officer next in command under Saint-Mars.[1]

[1] Funck-Brentano, Legendes et Archives de la Bastille, pp. 86,
87. Paris, 1898, p. 277, a facsimile of this entry.

The prisoner's death is entered by du Junca on November 19, 1703.
To that entry we return later.

The existence of this prisoner was known and excited curiosity. On
October 15, 1711, the Princess Palatine wrote about the case to the
Electress Sophia of Hanover, "A man lived for long years in the
Bastille, masked, and masked he died there. Two musketeers were by
his side to shoot him if ever he unmasked. He ate and slept in his
mask. There must, doubtless, have been some good reason for this,
as otherwise he was very well treated, well lodged, and had
everything given to him that he wanted. He took the Communion
masked; was very devout, and read perpetually."

On October 22, 1711, the Princess writes that the Mask was an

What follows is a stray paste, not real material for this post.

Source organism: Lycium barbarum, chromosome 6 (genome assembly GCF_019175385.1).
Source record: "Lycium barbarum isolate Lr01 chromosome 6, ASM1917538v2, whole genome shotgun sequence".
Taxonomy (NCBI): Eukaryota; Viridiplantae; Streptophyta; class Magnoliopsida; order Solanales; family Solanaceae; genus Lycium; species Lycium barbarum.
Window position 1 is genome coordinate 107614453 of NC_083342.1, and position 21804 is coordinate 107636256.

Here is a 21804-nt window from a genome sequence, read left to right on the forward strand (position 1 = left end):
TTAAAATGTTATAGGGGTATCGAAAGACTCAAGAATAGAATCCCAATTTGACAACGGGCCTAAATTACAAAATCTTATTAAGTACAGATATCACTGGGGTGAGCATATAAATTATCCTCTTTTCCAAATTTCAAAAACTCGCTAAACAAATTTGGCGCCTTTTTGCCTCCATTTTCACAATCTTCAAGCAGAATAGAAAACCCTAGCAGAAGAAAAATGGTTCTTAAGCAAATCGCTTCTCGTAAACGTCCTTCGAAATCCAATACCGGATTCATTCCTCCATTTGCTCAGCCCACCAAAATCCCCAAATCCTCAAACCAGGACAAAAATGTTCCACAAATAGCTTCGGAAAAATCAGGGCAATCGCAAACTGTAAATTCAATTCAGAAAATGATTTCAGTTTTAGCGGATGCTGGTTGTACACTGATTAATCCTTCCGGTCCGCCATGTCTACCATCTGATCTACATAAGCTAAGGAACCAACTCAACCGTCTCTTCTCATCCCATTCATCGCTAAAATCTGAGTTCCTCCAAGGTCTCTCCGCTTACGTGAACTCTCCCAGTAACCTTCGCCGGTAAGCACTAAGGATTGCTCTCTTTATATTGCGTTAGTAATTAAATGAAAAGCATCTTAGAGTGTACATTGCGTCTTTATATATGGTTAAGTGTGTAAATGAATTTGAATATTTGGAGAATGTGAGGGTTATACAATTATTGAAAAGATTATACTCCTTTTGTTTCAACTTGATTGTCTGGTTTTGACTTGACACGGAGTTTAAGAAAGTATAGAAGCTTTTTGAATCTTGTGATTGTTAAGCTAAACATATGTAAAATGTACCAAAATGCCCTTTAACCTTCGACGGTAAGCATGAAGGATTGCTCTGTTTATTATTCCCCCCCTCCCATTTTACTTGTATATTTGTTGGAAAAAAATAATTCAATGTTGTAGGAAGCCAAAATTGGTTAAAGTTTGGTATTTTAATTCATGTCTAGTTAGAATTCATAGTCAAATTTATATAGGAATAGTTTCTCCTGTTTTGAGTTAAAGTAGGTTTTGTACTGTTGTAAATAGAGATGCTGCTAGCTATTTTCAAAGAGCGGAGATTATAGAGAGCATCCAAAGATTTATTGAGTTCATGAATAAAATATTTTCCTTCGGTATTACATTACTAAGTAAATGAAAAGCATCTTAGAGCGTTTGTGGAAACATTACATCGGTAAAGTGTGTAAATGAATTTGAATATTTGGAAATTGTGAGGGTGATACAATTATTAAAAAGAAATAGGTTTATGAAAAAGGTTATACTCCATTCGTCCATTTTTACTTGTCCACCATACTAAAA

English nobleman, mixed up in the plot of the Duke of Berwick
against William III.--Fenwick's affair is meant. He was imprisoned
and masked that the Dutch usurper might never know what had become
of him.[1]

[1] Op. cit. 98, note I.

The legend was now afloat in society. The sub-commandant of the
Bastille from 1749 to 1787, Chevalier, declared, obviously on the
evidence of tradition, that all the Mask's furniture and clothes
were destroyed at his death, lest they might yield a clew to his
identity. Louis XV. is said to have told Madame de Pompadour that
the Mask was "the minister of an Italian prince." Louis XVI. told
Marie Antoinette (according to Madame de Campan) that the Mask was
a Mantuan intriguer, the same person as Louis XV. indicated.
Perhaps he was, it is one of two possible alternatives. Voltaire,
in the first edition of his "Siecle de Louis XIV.," merely spoke of
a young, handsome, masked prisoner, treated with the highest
respect by Louvois, the Minister of Louis XIV. At last, in
"Questions sur l'Encyclopedie" (second edition), Voltaire averred
that the Mask was the son of Anne of Austria and Mazarin, an elder
brother of Louis XIV. Changes were rung on this note: the Mask was
the actual King, Louis XIV. was a bastard. Others held that he was
James, Duke of Monmouth--or Moliere! In 1770 Heiss identified him
with Mattioli, the Mantuan intriguer, and especially after the
appearance of the book by Roux Fazaillac, in 1801, that was the